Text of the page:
Speaking about the creation, Rachael Lynch, innovation marketing manager at Direct Line, said: ‘Cities across the world are future proofing and we believe our model could be an essential part of everyday life.
‘In a world where we are immersed in mobile technology, the Smart Crossing can pre-empt danger and urge pedestrians to look up before crossing a road.’
Step 1: The Smart Crossing identifies which part of the road would be the safest place for a crossing after scanning the risk in the area. Walk up to the spot on the pavement that suggests where the crossing will be and it assesses the risk based on the traffic flow
Step 2: Once the progress bar turns green, so does the spot you are stood on. A zebra crossing then shines through the road directing you to head across. There are also new markings on the road from cars and vans telling them where they need to stop and a blue section for any approaching cyclists to stop in ahead of the other vehicles
Get to stepping: Once you’ve crossed the road and the system confirms there are no other pedestrians, the zebra markings vanish to allow drivers to carry on their journey
Usman Haque, founding partner of Umbrellium and o
ne of the masterminds behind the working prototype, said; ‘This is a genuine problem and we’ve developed a genuine solution.
‘The Smarter Crossing dynamically responds in real-time using technology which has been designed with colours that we know and understand and practical designs that help those on the crossing feel comfortable, confident and safe.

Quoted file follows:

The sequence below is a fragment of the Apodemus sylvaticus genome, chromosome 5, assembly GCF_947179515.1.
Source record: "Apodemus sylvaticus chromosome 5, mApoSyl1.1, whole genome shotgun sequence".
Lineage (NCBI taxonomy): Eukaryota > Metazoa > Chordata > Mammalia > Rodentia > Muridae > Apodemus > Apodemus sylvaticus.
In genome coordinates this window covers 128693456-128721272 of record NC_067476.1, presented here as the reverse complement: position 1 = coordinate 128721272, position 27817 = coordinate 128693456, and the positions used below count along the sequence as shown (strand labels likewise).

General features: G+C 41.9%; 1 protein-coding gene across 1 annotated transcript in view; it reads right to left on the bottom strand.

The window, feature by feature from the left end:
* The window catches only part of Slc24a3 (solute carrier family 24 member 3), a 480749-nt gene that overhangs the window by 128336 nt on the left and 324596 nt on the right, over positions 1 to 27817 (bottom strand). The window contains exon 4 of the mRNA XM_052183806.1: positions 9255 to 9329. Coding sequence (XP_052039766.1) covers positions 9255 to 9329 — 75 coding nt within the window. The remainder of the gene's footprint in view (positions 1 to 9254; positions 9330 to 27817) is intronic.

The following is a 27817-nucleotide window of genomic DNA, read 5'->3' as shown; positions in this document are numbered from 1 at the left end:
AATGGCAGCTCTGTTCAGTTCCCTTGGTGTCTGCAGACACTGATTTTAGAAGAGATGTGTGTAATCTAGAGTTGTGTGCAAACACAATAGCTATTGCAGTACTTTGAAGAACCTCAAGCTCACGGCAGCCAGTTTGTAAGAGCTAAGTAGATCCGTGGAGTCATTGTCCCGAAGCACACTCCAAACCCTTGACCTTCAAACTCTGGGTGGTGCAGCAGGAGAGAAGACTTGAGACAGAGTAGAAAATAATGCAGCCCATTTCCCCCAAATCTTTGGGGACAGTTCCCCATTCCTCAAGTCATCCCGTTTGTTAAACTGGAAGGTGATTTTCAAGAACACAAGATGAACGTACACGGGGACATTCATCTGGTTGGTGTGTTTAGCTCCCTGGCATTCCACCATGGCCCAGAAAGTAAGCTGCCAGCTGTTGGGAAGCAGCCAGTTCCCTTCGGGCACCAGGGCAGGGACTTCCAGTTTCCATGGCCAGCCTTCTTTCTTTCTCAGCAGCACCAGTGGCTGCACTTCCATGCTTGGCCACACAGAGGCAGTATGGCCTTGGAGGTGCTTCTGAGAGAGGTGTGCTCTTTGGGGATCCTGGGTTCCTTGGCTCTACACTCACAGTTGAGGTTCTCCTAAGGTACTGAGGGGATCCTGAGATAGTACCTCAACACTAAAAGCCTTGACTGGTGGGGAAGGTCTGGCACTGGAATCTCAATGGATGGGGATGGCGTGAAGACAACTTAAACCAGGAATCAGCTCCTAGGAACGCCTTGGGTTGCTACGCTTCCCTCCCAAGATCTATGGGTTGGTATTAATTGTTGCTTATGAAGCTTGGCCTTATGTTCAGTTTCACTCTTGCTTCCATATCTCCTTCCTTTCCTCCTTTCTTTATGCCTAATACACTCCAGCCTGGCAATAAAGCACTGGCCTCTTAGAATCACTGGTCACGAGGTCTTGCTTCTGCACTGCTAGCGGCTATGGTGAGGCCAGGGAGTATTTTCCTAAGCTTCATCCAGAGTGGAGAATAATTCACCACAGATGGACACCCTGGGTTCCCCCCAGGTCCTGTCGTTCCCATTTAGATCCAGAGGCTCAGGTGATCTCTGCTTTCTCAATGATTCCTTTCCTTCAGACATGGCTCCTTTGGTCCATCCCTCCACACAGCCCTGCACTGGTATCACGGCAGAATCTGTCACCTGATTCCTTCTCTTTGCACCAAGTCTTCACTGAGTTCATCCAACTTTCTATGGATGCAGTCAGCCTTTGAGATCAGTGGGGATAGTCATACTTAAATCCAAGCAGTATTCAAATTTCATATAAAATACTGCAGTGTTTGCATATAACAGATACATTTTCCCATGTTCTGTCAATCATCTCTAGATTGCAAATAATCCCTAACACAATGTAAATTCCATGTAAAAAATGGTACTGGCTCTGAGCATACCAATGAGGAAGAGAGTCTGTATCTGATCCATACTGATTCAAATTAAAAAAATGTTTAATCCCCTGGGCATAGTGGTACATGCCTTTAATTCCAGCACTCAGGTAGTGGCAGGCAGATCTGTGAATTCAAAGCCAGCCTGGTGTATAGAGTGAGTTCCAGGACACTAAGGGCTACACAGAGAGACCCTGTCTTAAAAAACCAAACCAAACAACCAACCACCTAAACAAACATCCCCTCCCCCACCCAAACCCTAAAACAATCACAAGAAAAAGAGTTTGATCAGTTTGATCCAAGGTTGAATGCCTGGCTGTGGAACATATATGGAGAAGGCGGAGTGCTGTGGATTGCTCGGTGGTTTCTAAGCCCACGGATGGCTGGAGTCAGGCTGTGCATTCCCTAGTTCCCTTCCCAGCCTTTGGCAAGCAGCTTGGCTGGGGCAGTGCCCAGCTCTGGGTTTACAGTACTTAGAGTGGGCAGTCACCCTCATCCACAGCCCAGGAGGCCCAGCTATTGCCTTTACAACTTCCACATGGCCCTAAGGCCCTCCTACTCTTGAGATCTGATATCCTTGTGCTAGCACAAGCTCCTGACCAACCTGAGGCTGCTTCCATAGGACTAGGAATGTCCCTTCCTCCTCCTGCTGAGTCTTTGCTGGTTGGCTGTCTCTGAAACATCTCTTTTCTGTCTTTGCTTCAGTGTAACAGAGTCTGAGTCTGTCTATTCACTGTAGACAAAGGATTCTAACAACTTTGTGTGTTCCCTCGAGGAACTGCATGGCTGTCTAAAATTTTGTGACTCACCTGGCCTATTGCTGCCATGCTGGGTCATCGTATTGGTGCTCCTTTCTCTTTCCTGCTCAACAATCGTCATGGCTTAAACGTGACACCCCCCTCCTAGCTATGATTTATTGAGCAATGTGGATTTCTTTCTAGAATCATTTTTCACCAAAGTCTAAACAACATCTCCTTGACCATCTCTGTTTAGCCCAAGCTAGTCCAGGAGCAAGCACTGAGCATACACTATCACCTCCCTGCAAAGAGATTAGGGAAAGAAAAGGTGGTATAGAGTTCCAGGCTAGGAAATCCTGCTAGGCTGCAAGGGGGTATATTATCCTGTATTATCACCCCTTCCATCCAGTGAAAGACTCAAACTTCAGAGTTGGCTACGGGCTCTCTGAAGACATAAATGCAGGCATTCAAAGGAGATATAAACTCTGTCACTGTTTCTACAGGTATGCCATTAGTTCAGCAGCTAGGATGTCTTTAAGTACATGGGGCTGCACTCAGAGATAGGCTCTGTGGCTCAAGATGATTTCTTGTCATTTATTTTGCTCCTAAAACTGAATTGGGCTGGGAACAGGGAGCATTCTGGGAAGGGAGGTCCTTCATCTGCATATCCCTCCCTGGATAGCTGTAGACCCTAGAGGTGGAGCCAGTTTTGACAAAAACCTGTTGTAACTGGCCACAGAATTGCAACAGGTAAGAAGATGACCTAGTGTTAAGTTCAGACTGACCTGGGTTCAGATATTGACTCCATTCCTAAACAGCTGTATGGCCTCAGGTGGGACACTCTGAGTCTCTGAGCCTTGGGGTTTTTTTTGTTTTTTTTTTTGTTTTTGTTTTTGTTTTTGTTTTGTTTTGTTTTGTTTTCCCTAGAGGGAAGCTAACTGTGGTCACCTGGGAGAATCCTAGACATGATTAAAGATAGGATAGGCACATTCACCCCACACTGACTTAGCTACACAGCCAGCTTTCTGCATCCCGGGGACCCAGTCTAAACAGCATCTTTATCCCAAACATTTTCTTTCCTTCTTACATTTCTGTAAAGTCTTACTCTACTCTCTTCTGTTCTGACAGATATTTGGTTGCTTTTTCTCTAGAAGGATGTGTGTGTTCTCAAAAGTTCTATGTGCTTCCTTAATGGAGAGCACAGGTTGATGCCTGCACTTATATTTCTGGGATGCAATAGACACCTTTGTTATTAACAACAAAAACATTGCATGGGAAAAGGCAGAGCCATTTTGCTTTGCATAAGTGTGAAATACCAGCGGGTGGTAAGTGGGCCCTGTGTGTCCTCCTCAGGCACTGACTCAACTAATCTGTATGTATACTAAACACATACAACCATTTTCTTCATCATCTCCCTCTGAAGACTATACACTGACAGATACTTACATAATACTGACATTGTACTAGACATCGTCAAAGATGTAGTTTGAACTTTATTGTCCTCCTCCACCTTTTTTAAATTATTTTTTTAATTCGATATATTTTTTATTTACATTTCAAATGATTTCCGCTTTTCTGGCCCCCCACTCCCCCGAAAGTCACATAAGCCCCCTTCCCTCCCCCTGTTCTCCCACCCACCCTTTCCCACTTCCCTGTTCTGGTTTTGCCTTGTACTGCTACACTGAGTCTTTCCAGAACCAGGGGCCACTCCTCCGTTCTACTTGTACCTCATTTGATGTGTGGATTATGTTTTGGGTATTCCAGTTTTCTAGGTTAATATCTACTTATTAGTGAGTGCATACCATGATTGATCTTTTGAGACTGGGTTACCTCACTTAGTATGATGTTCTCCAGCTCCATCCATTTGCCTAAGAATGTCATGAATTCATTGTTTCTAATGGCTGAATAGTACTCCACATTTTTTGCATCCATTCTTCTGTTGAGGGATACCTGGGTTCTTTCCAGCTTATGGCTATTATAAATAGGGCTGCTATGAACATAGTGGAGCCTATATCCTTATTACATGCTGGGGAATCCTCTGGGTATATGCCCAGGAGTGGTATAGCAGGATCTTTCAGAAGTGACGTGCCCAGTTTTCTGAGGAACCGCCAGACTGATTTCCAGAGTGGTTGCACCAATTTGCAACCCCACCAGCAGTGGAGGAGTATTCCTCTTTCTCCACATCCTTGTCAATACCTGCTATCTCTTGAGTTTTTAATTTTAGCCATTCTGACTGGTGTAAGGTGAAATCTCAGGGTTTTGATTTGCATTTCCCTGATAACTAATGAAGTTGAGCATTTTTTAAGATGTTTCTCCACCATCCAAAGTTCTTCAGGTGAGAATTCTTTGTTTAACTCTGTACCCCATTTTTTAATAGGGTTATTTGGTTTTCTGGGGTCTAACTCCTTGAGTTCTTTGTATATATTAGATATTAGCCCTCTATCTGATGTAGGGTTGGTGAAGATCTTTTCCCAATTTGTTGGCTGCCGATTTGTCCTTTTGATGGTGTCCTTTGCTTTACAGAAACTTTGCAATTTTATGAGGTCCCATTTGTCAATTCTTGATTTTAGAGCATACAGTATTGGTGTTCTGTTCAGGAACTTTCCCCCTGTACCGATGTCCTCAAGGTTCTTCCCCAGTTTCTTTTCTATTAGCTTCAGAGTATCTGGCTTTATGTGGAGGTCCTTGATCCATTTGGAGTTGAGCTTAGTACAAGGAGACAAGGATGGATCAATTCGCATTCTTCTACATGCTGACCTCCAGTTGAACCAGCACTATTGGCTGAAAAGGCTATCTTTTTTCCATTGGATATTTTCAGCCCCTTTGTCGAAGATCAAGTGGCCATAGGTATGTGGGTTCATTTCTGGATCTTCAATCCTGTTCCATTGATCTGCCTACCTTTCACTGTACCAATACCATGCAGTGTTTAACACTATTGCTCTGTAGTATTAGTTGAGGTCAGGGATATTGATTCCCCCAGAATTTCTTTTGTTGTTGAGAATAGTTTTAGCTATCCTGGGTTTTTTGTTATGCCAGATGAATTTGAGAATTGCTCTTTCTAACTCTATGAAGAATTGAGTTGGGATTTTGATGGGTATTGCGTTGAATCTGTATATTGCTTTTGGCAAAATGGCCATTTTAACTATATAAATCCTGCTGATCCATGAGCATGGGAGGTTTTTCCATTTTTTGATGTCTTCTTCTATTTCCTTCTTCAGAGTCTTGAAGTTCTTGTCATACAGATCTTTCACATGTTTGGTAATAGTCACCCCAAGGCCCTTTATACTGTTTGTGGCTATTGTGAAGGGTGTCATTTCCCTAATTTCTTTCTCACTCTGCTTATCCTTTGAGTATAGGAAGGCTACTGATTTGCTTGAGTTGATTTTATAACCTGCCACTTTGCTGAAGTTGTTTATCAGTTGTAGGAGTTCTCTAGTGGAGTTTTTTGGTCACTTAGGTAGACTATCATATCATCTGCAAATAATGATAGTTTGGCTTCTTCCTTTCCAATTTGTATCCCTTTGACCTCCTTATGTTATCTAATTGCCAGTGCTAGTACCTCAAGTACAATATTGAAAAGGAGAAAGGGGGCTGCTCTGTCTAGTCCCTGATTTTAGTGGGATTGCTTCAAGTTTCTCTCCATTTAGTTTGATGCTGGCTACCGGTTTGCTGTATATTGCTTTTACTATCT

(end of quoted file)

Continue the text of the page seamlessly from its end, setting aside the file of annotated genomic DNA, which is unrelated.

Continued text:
‘This is about bringing pedestrian crossings up-to-speed with the rest of a modern-day city. Pedestrian crossings as we know them were made for a different age, when the human relationship with the city was completely different.
‘Our prototype is waterproof, can hold the weight of vehicles and can recognise the difference between pedestrians, vehicles and cyclists – it’s ready to change the future of how we cross the road.’
David Davies, executive director at The Parliamentary Advisory Council for Transport Safety added: ‘PACTS welcomes this innovative contribution from Direct Line towards improving pedestrian safety.’
Who would pay for a Smart Crossing? It won’t be the Government, says ROB HULL
This might look like a bit of a gimmick, but it does work – believe me, I tried it. The system is quick to identify when you’re waiting to cross, and the visual impact of road markings appearing out of nowhere in seconds in an impressive thing to behold.